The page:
Kelda Helen Roys proves there is life after the Legislature.
The former two-term state representative from Madison's north side and its suburban neighbors has thrown herself into a web startup rather than following the usual arc of ex-pols. You know, cashing in on old connections through lobbying and other backstage wheedling.
Roys, 34, gave up a safely Democratic seat in 2012 to make a bold, if not foolhardy, run against the better-known Mark Pocan for Tammy Baldwin's old congressional seat. Pocan crushed her in the primary.
"Everybody said I was crazy. 'Why not just stay [in the Legislature] for 30 years?'" recounts Roys, who earlier served as executive director of the reproductive-rights groups NARAL Pro-Choice Wisconsin. "But I didn't go there for a lifetime sinecure. I went because I was passionate about certain issues.
"It was a risk worth taking," Roys says of her congressional run. The same could be said of OpenHomes.
Roys' passion and hard work (she knocked on more than 20,000 doors in her first election) are two of the reasons venture capitalist Troy Vosseller cites for his investor group, the well-regarded (and oddly spelled) gener8tor, backing Roys' venture. OpenHomes offers a software platform that connects homebuyers and sellers in a way that promises to save big bucks for both.
Cofounder Scott Rouse, who worked at Shoutlet, StudyBlue and Asthmapolis, handles the tech end. Roys, who is an attorney and real estate agent, knows the business end.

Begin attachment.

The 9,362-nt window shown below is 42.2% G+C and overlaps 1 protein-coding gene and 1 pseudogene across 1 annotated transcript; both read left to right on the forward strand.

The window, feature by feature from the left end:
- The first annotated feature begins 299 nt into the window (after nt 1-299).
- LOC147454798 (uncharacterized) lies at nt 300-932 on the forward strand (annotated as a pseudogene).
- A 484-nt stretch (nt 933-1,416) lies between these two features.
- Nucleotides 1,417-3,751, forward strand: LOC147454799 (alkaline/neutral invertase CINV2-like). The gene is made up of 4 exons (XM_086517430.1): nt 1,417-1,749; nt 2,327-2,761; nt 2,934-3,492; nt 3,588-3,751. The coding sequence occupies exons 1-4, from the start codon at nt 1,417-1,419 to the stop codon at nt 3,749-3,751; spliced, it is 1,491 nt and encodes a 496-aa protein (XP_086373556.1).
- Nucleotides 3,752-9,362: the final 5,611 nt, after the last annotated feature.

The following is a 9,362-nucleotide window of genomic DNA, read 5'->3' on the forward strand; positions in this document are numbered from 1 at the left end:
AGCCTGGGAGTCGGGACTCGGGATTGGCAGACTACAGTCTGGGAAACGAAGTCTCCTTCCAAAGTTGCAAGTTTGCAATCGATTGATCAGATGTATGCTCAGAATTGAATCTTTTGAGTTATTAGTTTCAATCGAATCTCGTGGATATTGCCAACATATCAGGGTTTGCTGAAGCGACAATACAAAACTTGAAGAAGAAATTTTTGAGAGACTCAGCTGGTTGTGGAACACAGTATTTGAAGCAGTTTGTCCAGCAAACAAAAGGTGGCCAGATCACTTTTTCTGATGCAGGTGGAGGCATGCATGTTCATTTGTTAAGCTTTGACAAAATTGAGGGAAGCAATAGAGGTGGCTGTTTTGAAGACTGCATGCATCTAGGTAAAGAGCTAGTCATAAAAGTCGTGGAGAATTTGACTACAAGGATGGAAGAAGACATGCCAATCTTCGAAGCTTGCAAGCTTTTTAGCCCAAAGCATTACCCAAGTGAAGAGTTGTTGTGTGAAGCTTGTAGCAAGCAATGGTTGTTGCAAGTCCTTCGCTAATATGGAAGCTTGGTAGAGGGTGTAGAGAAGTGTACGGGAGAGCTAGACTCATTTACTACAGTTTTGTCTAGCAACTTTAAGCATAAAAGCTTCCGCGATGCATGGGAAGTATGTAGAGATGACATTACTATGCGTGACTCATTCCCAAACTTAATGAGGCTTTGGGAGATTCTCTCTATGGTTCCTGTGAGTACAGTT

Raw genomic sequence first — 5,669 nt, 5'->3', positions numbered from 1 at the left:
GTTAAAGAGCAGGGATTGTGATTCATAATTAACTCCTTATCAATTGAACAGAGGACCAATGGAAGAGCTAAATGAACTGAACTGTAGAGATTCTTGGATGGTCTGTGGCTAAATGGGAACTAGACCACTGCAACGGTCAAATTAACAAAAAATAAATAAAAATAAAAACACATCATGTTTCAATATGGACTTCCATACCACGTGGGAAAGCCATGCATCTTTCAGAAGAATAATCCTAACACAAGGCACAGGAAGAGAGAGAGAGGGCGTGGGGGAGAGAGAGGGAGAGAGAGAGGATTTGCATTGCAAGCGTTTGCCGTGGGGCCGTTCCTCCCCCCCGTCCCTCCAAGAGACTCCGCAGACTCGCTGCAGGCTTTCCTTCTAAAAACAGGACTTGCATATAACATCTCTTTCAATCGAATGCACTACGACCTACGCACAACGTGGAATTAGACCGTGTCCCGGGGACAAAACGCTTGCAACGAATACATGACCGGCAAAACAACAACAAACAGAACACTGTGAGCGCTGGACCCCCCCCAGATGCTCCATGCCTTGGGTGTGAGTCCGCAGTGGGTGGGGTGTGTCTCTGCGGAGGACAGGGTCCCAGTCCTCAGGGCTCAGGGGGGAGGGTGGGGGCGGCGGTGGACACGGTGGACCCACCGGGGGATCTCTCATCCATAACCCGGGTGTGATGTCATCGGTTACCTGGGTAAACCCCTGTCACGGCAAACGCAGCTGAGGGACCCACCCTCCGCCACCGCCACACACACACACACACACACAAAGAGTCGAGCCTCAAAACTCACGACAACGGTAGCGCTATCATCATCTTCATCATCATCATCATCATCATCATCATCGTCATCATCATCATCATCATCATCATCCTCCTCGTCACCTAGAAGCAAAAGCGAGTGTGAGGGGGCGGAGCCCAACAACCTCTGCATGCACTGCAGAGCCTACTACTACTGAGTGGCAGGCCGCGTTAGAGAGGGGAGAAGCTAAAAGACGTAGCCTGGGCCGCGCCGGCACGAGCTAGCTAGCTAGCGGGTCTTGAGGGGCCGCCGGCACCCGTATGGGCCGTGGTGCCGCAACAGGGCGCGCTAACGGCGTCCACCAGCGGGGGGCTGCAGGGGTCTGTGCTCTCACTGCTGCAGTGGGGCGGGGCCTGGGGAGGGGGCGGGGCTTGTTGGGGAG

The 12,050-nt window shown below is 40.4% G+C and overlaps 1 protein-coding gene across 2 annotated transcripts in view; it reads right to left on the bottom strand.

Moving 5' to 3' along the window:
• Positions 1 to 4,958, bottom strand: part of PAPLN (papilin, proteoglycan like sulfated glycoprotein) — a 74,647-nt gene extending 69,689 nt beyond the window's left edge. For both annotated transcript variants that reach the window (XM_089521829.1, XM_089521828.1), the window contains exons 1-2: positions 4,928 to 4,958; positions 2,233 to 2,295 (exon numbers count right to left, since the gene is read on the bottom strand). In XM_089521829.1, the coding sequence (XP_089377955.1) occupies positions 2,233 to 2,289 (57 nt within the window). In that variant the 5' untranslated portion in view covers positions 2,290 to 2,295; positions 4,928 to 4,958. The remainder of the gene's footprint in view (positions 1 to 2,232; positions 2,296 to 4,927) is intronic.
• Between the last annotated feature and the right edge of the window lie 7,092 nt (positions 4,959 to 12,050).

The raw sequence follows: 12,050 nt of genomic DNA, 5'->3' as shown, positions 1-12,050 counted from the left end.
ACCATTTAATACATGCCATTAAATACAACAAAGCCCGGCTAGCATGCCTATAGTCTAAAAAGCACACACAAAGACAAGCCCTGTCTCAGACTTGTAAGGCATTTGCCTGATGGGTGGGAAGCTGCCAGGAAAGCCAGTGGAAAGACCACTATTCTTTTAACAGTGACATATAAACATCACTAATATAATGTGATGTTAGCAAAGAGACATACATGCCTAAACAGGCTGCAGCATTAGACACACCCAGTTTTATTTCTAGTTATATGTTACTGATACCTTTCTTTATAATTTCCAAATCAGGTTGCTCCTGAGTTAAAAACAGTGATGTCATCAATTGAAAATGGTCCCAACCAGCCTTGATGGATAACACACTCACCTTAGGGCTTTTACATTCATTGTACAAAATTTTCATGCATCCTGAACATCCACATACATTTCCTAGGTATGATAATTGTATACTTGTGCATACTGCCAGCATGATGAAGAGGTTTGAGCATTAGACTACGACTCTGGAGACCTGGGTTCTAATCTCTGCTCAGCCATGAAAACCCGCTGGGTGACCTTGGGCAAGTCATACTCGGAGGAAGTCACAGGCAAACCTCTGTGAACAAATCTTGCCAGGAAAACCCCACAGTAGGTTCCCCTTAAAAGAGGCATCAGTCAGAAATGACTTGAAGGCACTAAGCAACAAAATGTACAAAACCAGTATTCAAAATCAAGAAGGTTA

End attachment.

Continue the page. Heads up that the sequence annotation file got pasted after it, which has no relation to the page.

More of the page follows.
"I started selling real estate at 19," she says. "I was in college in New York City and had to earn money."
Roys wound up graduating from New York University in three years (her major: drama, politics and cultural studies) and then attended law school at UW-Madison.
The OpenHomes game plan proved beguiling enough to attract a $20,000 gener8tor investment and three months of mentoring from the edgy investment group, which runs "accelerator" shops in Madison and Milwaukee for its portfolio of startups.
The platform allows homebuyers to directly arrange property tours with sellers. It also allows sellers to verify the financial and personal bona fides of the would-be buyers.
"If you have a house to sell, you can list it with us, and instead of paying the traditional agent a 6% commission, you pay us 1%," says Roys. For a $300,000 house, that translates to a $3,000 fee versus $18,000 for the traditional agent.
Roys, who is a Realtor, will put her listings on the realty group's powerful Multiple Listing Service. She notes that if a seller accepts a bid from a buyer represented by a Realtor, that agent would collect the standard 3% split-fee from the seller.
Vosseler thinks the OpenHomes platform has potential for the "scalability" venture capitalists yearn for. It's "a groundbreaking model attacking a huge nationwide market," he says. Investing in Roys' and Rouse's brainchild "was a no-brainer for the gener8tor team," he says.
OpenHomes' model will be woodshedded for the next few months under gener8tor's tutelage. Roys says she hopes to raise between $150,000 and $300,000 in seed capital this fall.